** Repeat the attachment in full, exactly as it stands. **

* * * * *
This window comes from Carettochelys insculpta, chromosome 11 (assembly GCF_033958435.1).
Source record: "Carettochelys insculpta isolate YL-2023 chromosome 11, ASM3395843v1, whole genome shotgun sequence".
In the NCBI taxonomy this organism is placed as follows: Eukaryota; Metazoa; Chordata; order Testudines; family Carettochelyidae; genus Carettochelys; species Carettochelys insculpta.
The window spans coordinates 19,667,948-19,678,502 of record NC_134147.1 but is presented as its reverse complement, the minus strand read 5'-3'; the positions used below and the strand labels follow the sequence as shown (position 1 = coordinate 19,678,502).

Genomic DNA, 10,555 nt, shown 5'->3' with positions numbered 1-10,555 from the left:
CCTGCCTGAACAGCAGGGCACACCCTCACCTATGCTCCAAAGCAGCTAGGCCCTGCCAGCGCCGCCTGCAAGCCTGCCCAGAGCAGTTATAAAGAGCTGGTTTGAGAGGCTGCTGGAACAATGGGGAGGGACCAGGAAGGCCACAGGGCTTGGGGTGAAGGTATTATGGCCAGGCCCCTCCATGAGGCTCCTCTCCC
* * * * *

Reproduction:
This window comes from Carettochelys insculpta, chromosome 11 (assembly GCF_033958435.1).
Source record: "Carettochelys insculpta isolate YL-2023 chromosome 11, ASM3395843v1, whole genome shotgun sequence".
In the NCBI taxonomy this organism is placed as follows: Eukaryota; Metazoa; Chordata; order Testudines; family Carettochelyidae; genus Carettochelys; species Carettochelys insculpta.
The window spans coordinates 19,667,948-19,678,502 of record NC_134147.1 but is presented as its reverse complement, the minus strand read 5'-3'; the positions used below and the strand labels follow the sequence as shown (position 1 = coordinate 19,678,502).

Genomic DNA, 10,555 nt, shown 5'->3' with positions numbered 1-10,555 from the left:
CCTGCCTGAACAGCAGGGCACACCCTCACCTATGCTCCAAAGCAGCTAGGCCCTGCCAGCGCCGCCTGCAAGCCTGCCCAGAGCAGTTATAAAGAGCTGGTTTGAGAGGCTGCTGGAACAATGGGGAGGGACCAGGAAGGCCACAGGGCTTGGGGTGAAGGTATTATGGCCAGGCCCCTCCATGAGGCTCCTCTCCC